Today on my blog, I'd like to welcome Sylvia Gunnery, the (Canadian) author of Emily for Real, a novel which will be hitting U.S. shelves soon.
A bit about Sylvia (as found on the publisher's website): Sylvia Gunnery is the author of many books for teens and younger readers. Throughout her teaching career, she has been inspired by her students to create authentic and engaging stories. Out of Bounds, the first in her series of sports novels, is a Best Books for Kids and Teens/Our Choice Selection and was nominated for the Hackmatack Children’s Choice Book Award. Sylvia gives writing workshops in her home province of Nova Scotia and across Canada, encouraging young writers to find their own voices and tell their own stories.
You've written books for both kids and teenagers. How do you find writing for kids similar to and different from writing YA?
Writing for teens is a lot different from writing for younger readers because, for teens, everything’s more complex: themes, story structure, characters, language, and more. Teens have had more life experiences, generally, and they’re able to take on more in the fiction they read. This is not to say that writing for children is simple, though many people mistakenly think it is. Less complex does not mean less work.
Writing for both age groups is a bit like time travel – I have to put my head into a whole different time of life than the one I’m currently living. It’s fun “being” in those younger worlds. I observe and eavesdrop and daydream about how things are for kids and teens these days, and I remember how it was for me when I was a kid and a teen.
What was the inspiration behind Emily For Real?
I started thinking about family secrecy a long time ago when a friend revealed to me a secret she was keeping from her children, waiting until they were older and perhaps could more easily understand. For me, the compelling idea was how children would respond and how they’d view their own lives once they were told the secret. So I started Emily’s story, knowing from the start all the details of the secret the Sinclair family was keeping from her. At first I thought they wouldn’t make it through this secrecy, but then their love for each other showed itself to be way deeper than any secret. I was relieved.
How similar is Emily to your teenage self, and what parts of her personality do you see in yourself today?
Now you’re asking me to look in the mirror and be objective at the same time. Not easy. As a teen, I had a few guys who were my friends with no romantic strings attached, just as Emily had her friendship with Leo. Having not had a brother, I really liked those connections. They gave a kind of balance to my life. Maybe Emily’s also like me in that she notices small details that others might not take time to think about: the little feet of the chickadee being like pencil drawings; recognizing the exact moment Leo fell in love; the significance of the small jade bird in the washroom at Leo’s; Meredith’s hands, cool and pale, with veins like tiny purple rivers. I also find it interesting to take myself apart from everyone and spend time alone, maybe driving my car or travelling by train or plane. I often walk on the beach or in the park woods by myself, though I haven’t done those middle-of-the-night walks that Emily did.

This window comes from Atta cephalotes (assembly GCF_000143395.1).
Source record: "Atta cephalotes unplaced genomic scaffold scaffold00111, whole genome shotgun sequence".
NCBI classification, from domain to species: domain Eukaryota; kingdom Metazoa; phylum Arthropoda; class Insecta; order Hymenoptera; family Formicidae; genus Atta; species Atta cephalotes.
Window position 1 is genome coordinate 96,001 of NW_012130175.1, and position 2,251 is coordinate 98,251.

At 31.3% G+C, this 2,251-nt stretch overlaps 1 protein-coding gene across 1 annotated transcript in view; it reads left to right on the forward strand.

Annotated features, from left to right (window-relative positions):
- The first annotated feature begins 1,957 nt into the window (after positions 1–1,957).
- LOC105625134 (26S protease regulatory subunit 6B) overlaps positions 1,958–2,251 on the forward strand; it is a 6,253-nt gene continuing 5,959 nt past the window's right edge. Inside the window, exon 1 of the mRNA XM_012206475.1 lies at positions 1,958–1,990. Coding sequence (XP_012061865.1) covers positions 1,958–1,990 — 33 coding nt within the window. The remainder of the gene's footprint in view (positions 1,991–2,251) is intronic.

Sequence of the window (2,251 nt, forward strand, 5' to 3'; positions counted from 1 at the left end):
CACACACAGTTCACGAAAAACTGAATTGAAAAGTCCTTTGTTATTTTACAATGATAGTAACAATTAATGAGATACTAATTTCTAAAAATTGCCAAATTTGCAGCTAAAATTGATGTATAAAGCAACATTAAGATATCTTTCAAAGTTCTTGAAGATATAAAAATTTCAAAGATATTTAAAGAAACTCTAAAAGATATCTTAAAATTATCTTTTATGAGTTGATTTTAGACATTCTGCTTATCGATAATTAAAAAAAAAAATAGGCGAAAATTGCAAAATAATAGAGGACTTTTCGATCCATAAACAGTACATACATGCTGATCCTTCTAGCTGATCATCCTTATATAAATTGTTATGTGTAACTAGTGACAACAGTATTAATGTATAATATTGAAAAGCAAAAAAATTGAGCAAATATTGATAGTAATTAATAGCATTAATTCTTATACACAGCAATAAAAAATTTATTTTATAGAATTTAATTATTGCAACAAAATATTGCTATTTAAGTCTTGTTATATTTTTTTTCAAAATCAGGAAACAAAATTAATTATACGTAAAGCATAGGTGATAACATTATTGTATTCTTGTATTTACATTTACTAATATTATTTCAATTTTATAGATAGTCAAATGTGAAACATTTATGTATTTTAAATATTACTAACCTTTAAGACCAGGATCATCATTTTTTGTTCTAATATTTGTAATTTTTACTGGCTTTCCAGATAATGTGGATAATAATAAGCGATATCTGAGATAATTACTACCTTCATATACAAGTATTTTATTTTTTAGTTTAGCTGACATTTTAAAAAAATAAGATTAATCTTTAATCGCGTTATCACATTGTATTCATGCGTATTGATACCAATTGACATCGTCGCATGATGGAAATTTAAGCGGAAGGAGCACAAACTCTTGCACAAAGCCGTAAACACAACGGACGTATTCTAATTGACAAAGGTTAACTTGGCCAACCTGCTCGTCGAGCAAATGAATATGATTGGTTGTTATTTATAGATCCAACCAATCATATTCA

Over the course of the novel, the reader finds out that Emily's family had some pretty big secrets. What's a secret that your family (or a family member) kept from you that you found out only later in life?
If our family had secrets, they’re still hidden J We were an extended family that sat around our dinner table, long after our meals were eaten, telling stories of what had happened that day and years ago. I don’t remember awkward silences after any questions we asked each other. But when I was in my thirties, I actually did ask Mom and Dad if we had family secrets. They dredged up a few stories that my sister and I had already figured out anyway – nothing that would stir up a scene at a family reunion, for sure.
Leo knows how to play the guitar and Emily can sing decently. Are you musically talented? If not, what do you consider your special talent (besides writing of course)?
I’m surrounded by musicians – my partner Jim and many, many other musical friends. I do like to sing at our informal gatherings we call “music nights” (especially into a microphone as Emily did in the garage scene). It is through the kindness of my friends that the microphone isn’t yanked out of my hands.
“Talent” seems a formal word, but I know I work well with student writers – encouraging them to write what they want to write, listening for their voices, and seeming to find the right things to say without interfering in their processes. It’s a big deal for me that every year I meet lots of young writers through writers-in-the-schools visits here in Nova Scotia and across Canada. I learn so much from our conversations.
A big thanks to Sylvia for taking the time to answer my questions!
For more information about Sylvia or Emily for Real, you can visit the Pajama Press website. Emily for Real can be purchased at Chapters/Indigo, Amazon.ca, Amazon.com and Barnes & Noble.